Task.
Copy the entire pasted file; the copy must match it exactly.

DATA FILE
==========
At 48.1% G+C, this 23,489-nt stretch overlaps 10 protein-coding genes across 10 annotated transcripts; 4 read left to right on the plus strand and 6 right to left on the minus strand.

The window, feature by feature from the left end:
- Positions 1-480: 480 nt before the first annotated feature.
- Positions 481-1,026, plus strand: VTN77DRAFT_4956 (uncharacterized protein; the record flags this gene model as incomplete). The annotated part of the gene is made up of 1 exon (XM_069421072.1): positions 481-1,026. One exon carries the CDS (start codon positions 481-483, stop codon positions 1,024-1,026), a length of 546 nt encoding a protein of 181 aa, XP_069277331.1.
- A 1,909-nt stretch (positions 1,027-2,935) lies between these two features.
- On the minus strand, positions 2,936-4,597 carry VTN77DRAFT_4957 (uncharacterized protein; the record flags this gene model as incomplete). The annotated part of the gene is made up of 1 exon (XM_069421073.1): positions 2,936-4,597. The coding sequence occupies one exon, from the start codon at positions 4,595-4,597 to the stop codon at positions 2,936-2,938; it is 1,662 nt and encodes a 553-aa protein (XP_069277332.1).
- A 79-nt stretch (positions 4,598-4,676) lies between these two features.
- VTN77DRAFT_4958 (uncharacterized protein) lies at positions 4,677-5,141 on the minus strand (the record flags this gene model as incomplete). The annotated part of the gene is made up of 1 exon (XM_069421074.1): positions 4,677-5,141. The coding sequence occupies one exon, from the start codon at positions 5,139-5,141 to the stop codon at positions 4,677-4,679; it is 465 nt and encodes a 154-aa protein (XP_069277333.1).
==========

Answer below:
At 48.1% G+C, this 23,489-nt stretch overlaps 10 protein-coding genes across 10 annotated transcripts; 4 read left to right on the plus strand and 6 right to left on the minus strand.

The window, feature by feature from the left end:
- Positions 1-480: 480 nt before the first annotated feature.
- Positions 481-1,026, plus strand: VTN77DRAFT_4956 (uncharacterized protein; the record flags this gene model as incomplete). The annotated part of the gene is made up of 1 exon (XM_069421072.1): positions 481-1,026. One exon carries the CDS (start codon positions 481-483, stop codon positions 1,024-1,026), a length of 546 nt encoding a protein of 181 aa, XP_069277331.1.
- A 1,909-nt stretch (positions 1,027-2,935) lies between these two features.
- On the minus strand, positions 2,936-4,597 carry VTN77DRAFT_4957 (uncharacterized protein; the record flags this gene model as incomplete). The annotated part of the gene is made up of 1 exon (XM_069421073.1): positions 2,936-4,597. The coding sequence occupies one exon, from the start codon at positions 4,595-4,597 to the stop codon at positions 2,936-2,938; it is 1,662 nt and encodes a 553-aa protein (XP_069277332.1).
- A 79-nt stretch (positions 4,598-4,676) lies between these two features.
- VTN77DRAFT_4958 (uncharacterized protein) lies at positions 4,677-5,141 on the minus strand (the record flags this gene model as incomplete). The annotated part of the gene is made up of 1 exon (XM_069421074.1): positions 4,677-5,141. The coding sequence occupies one exon, from the start codon at positions 5,139-5,141 to the stop codon at positions 4,677-4,679; it is 465 nt and encodes a 154-aa protein (XP_069277333.1).